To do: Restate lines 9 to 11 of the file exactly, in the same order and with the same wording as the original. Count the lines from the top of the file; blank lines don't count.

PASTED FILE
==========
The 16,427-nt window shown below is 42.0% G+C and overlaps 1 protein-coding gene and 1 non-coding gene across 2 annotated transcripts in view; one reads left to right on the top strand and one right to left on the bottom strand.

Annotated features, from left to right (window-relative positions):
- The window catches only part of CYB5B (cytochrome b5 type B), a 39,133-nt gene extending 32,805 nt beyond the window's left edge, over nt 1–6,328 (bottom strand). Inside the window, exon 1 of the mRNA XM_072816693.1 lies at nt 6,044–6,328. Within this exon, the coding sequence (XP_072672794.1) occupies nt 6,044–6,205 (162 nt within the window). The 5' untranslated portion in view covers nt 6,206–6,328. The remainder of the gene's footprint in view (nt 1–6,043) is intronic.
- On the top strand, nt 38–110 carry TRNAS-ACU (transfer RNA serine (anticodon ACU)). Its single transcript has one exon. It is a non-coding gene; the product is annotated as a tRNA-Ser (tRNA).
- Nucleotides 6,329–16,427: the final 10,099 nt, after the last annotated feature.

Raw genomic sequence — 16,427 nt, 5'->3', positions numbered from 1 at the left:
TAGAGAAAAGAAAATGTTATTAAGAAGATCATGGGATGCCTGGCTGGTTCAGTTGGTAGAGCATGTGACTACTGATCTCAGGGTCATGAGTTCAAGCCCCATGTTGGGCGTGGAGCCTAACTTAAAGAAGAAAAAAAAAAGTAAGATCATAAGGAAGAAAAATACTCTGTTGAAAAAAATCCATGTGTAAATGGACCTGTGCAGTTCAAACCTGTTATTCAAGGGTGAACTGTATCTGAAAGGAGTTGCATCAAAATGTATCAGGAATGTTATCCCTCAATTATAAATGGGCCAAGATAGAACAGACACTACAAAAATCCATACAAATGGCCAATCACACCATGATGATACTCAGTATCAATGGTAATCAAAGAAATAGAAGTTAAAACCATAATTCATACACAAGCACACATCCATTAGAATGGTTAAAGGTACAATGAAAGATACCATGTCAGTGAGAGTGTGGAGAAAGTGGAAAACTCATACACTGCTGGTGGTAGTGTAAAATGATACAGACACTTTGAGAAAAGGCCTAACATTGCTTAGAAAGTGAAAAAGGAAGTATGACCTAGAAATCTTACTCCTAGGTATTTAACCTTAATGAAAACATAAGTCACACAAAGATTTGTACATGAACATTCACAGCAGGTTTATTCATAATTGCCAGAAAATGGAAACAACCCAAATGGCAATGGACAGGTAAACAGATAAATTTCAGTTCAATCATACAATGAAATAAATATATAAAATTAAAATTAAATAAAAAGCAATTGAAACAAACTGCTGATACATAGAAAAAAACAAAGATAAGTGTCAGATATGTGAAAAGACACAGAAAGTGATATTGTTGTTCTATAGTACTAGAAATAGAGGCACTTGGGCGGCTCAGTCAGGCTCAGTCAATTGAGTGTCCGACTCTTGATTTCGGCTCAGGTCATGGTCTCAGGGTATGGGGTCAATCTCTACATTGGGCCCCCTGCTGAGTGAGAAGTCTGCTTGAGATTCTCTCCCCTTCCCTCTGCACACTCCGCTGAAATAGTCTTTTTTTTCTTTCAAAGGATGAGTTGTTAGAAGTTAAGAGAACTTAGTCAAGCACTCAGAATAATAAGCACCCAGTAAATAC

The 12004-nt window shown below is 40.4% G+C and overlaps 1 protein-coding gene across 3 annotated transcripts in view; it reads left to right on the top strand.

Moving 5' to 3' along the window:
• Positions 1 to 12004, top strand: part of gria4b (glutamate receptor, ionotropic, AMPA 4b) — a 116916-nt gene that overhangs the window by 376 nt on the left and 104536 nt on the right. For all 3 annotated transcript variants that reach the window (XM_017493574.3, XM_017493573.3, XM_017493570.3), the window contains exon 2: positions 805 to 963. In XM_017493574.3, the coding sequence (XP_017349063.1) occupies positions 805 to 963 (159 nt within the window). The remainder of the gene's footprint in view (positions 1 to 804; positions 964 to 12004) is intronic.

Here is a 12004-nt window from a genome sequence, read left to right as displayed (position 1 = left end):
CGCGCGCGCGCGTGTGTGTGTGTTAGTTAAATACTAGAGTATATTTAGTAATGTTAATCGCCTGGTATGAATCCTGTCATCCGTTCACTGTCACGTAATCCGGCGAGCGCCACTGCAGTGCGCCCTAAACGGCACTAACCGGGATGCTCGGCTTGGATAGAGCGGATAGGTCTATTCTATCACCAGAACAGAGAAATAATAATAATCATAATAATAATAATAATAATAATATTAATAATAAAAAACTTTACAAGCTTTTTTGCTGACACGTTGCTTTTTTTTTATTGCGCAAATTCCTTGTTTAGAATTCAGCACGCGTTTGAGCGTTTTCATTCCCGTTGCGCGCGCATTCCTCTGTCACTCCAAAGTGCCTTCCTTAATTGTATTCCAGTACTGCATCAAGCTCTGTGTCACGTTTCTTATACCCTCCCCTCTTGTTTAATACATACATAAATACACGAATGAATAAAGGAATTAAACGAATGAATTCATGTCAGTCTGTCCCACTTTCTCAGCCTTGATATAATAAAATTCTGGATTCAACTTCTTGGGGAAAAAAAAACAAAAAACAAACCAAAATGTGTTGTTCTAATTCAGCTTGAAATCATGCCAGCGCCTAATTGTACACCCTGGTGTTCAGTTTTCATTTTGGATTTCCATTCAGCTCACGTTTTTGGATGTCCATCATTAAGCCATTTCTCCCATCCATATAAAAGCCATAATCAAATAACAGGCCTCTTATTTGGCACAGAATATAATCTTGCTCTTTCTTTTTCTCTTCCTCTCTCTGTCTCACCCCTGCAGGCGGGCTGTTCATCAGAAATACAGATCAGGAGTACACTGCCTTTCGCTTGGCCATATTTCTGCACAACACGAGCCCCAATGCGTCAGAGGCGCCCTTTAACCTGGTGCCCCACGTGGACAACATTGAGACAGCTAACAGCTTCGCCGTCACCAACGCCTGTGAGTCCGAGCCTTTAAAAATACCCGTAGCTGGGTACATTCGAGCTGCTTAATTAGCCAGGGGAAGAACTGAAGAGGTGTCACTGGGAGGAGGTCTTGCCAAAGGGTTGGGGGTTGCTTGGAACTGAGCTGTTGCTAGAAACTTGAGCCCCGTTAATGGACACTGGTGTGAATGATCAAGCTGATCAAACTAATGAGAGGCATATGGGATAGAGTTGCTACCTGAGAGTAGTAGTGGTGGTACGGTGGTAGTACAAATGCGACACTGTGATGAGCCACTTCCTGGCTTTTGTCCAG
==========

Moving 5' to 3' along the window:
• Positions 1 to 12004, top strand: part of gria4b (glutamate receptor, ionotropic, AMPA 4b) — a 116916-nt gene that overhangs the window by 376 nt on the left and 104536 nt on the right. For all 3 annotated transcript variants that reach the window (XM_017493574.3, XM_017493573.3, XM_017493570.3), the window contains exon 2: positions 805 to 963. In XM_017493574.3, the coding sequence (XP_017349063.1) occupies positions 805 to 963 (159 nt within the window). The remainder of the gene's footprint in view (positions 1 to 804; positions 964 to 12004) is intronic.

Here is a 12004-nt window from a genome sequence, read left to right as displayed (position 1 = left end):